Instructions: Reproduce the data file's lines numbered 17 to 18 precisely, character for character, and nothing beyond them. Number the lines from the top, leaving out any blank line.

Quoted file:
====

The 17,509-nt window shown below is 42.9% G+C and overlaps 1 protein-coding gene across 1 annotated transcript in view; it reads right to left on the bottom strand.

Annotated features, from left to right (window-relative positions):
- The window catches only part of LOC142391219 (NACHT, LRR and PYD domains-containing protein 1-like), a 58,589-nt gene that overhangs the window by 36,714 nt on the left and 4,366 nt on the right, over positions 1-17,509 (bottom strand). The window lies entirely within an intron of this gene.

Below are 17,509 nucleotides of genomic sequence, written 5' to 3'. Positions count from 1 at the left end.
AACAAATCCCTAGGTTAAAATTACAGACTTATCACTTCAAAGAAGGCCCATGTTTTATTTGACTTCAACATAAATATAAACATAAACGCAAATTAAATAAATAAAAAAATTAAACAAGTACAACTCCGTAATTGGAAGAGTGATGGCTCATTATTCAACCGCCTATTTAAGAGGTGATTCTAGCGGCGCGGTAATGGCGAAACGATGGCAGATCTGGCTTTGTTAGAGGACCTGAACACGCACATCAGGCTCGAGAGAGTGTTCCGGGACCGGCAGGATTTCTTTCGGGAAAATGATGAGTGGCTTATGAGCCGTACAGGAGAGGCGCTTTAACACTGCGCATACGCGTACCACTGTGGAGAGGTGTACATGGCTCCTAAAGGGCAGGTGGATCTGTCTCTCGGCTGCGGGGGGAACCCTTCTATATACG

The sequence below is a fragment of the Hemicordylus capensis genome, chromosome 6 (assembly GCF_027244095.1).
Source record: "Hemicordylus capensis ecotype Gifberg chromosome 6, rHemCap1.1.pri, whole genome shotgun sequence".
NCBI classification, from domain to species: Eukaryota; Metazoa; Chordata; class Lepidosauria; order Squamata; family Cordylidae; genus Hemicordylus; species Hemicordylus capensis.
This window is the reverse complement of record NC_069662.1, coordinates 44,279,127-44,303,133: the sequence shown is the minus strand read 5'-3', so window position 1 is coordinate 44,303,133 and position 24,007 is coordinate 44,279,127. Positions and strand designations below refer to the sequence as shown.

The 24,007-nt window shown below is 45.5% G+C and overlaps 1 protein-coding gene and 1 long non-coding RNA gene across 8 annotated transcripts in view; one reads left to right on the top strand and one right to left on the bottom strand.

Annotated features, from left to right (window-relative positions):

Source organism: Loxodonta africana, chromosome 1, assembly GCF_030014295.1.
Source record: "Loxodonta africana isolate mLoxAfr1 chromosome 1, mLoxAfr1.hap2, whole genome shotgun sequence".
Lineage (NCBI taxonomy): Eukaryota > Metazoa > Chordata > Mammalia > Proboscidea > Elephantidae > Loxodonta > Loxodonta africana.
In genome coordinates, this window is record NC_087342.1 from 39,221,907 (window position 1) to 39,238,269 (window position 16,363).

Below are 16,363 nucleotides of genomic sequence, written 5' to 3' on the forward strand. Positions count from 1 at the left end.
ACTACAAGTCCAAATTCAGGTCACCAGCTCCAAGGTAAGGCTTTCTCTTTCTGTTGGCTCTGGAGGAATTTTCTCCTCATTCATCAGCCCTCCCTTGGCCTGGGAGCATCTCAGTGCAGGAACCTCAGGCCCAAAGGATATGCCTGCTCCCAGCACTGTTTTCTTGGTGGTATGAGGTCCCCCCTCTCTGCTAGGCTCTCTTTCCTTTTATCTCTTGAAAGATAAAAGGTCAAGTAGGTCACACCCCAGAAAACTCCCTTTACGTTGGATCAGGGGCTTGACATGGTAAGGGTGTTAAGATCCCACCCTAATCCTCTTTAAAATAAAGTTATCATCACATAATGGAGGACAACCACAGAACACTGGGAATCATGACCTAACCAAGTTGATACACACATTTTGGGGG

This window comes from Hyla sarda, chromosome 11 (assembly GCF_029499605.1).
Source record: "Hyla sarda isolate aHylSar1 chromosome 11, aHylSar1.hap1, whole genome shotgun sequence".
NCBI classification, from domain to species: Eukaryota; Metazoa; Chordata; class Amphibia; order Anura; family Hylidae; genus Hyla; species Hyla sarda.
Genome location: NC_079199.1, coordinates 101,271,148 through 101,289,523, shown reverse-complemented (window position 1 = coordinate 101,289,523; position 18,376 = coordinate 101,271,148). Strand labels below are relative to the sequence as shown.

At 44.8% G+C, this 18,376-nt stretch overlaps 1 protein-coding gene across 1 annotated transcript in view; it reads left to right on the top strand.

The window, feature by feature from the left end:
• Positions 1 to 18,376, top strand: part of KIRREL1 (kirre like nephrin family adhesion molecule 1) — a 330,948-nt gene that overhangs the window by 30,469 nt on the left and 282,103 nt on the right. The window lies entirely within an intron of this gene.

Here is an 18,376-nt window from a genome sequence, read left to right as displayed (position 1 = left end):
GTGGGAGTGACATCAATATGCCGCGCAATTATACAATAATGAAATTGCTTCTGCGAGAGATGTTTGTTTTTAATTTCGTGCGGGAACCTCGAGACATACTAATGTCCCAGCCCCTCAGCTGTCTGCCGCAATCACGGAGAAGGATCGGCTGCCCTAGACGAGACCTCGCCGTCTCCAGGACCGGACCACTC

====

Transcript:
ACTACAAGTCCAAATTCAGGTCACCAGCTCCAAGGTAAGGCTTTCTCTTTCTGTTGGCTCTGGAGGAATTTTCTCCTCATTCATCAGCCCTCCCTTGGCCTGGGAGCATCTCAGTGCAGGAACCTCAGGCCCAAAGGATATGCCTGCTCCCAGCACTGTTTTCTTGGTGGTATGAGGTCCCCCCTCTCTGCTAGGCTCTCTTTCCTTTTATCTCTTGAAAGATAAAAGGTCAAGTAGGTCACACCCCAGAAAACTCCCTTTACGTTGGATCAGGGGCTTGACATGGTAAGGGTGTTAAGATCCCACCCTAATCCTCTTTAAAATAAAGTTATCATCACATAATGGAGGACAACCACAGAACACTGGGAATCATGACCTAACCAAGTTGATACACACATTTTGGGGG

This window comes from Hyla sarda, chromosome 11 (assembly GCF_029499605.1).